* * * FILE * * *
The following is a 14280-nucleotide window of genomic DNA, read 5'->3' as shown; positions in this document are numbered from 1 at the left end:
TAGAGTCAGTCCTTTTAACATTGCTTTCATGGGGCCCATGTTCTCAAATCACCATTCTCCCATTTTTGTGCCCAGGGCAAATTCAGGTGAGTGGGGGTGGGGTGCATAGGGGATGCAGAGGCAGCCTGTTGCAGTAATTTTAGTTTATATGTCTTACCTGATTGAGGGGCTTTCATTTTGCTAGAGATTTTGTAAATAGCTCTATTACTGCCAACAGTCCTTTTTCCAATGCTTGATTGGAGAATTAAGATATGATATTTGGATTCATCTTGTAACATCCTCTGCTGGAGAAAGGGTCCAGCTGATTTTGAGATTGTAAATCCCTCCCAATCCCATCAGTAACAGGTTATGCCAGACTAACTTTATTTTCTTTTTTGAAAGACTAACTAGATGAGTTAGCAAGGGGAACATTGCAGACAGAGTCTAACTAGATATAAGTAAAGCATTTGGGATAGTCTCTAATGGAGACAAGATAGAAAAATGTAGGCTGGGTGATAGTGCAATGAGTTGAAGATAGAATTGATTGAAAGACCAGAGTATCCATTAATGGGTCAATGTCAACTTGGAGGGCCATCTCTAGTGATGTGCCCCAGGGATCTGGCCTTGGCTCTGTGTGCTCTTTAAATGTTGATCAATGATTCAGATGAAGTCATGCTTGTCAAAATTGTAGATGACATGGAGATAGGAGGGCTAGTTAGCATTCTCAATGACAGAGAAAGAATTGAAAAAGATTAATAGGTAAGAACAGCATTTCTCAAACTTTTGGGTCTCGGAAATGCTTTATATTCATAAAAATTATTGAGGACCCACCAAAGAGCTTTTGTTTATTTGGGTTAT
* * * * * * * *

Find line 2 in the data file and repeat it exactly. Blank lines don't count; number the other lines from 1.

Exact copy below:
TAGAGTCAGTCCTTTTAACATTGCTTTCATGGGGCCCATGTTCTCAAATCACCATTCTCCCATTTTTGTGCCCAGGGCAAATTCAGGTGAGTGGGGGTGGGGTGCATAGGGGATGCAGAGGCAGCCTGTTGCAGTAATTTTAGTTTATATGTCTTACCTGATTGAGGGGCTTTCATTTTGCTAGAGATTTTGTAAATAGCTCTATTACTGCCAACAGTCCTTTTTCCAATGCTTGATTGGAGAATTAAGATATGATATTTGGATTCATCTTGTAACATCCTCTGCTGGAGAAAGGGTCCAGCTGATTTTGAGATTGTAAATCCCTCCCAATCCCATCAGTAACAGGTTATGCCAGACTAACTTTATTTTCTTTTTTGAAAGACTAACTAGATGAGTTAGCAAGGGGAACATTGCAGACAGAGTCTAACTAGATATAAGTAAAGCATTTGGGATAGTCTCTAATGGAGACAAGATAGAAAAATGTAGGCTGGGTGATAGTGCAATGAGTTGAAGATAGAATTGATTGAAAGACCAGAGTATCCATTAATGGGTCAATGTCAACTTGGAGGGCCATCTCTAGTGATGTGCCCCAGGGATCTGGCCTTGGCTCTGTGTGCTCTTTAAATGTTGATCAATGATTCAGATGAAGTCATGCTTGTCAAAATTGTAGATGACATGGAGATAGGAGGGCTAGTTAGCATTCTCAATGACAGAGAAAGAATTGAAAAAGATTAATAGGTAAGAACAGCATTTCTCAAACTTTTGGGTCTCGGAAATGCTTTATATTCATAAAAATTATTGAGGACCCACCAAAGAGCTTTTGTTTATTTGGGTTAT